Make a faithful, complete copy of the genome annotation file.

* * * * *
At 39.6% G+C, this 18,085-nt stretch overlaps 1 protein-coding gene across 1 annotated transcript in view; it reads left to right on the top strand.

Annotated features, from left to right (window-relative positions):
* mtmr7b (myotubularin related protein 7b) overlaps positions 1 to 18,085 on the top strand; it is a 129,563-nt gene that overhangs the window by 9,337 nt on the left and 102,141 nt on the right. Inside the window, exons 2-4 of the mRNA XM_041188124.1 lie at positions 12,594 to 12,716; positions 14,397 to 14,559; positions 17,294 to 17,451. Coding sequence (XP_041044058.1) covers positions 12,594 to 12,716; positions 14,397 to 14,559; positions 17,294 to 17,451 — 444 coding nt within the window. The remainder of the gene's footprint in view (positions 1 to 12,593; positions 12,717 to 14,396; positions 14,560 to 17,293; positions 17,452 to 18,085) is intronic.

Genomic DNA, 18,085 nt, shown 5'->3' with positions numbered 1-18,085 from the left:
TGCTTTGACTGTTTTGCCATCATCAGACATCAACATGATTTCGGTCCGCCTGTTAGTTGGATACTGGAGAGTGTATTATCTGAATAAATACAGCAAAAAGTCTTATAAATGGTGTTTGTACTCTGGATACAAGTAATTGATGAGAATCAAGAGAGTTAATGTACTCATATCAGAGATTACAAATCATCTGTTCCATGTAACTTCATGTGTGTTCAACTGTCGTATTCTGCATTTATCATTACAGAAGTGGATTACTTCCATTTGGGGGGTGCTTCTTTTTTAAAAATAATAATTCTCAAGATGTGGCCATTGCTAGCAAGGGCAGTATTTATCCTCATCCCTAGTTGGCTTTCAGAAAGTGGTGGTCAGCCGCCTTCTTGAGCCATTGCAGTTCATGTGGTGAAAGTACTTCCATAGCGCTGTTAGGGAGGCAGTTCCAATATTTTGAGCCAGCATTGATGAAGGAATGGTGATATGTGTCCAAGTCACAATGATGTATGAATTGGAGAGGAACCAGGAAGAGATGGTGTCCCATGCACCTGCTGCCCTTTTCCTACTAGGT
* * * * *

At 39.6% G+C, this 18,085-nt stretch overlaps 1 protein-coding gene across 1 annotated transcript in view; it reads left to right on the top strand.

Annotated features, from left to right (window-relative positions):
* mtmr7b (myotubularin related protein 7b) overlaps positions 1 to 18,085 on the top strand; it is a 129,563-nt gene that overhangs the window by 9,337 nt on the left and 102,141 nt on the right. Inside the window, exons 2-4 of the mRNA XM_041188124.1 lie at positions 12,594 to 12,716; positions 14,397 to 14,559; positions 17,294 to 17,451. Coding sequence (XP_041044058.1) covers positions 12,594 to 12,716; positions 14,397 to 14,559; positions 17,294 to 17,451 — 444 coding nt within the window. The remainder of the gene's footprint in view (positions 1 to 12,593; positions 12,717 to 14,396; positions 14,560 to 17,293; positions 17,452 to 18,085) is intronic.

Genomic DNA, 18,085 nt, shown 5'->3' with positions numbered 1-18,085 from the left:
TGCTTTGACTGTTTTGCCATCATCAGACATCAACATGATTTCGGTCCGCCTGTTAGTTGGATACTGGAGAGTGTATTATCTGAATAAATACAGCAAAAAGTCTTATAAATGGTGTTTGTACTCTGGATACAAGTAATTGATGAGAATCAAGAGAGTTAATGTACTCATATCAGAGATTACAAATCATCTGTTCCATGTAACTTCATGTGTGTTCAACTGTCGTATTCTGCATTTATCATTACAGAAGTGGATTACTTCCATTTGGGGGGTGCTTCTTTTTTAAAAATAATAATTCTCAAGATGTGGCCATTGCTAGCAAGGGCAGTATTTATCCTCATCCCTAGTTGGCTTTCAGAAAGTGGTGGTCAGCCGCCTTCTTGAGCCATTGCAGTTCATGTGGTGAAAGTACTTCCATAGCGCTGTTAGGGAGGCAGTTCCAATATTTTGAGCCAGCATTGATGAAGGAATGGTGATATGTGTCCAAGTCACAATGATGTATGAATTGGAGAGGAACCAGGAAGAGATGGTGTCCCATGCACCTGCTGCCCTTTTCCTACTAGGT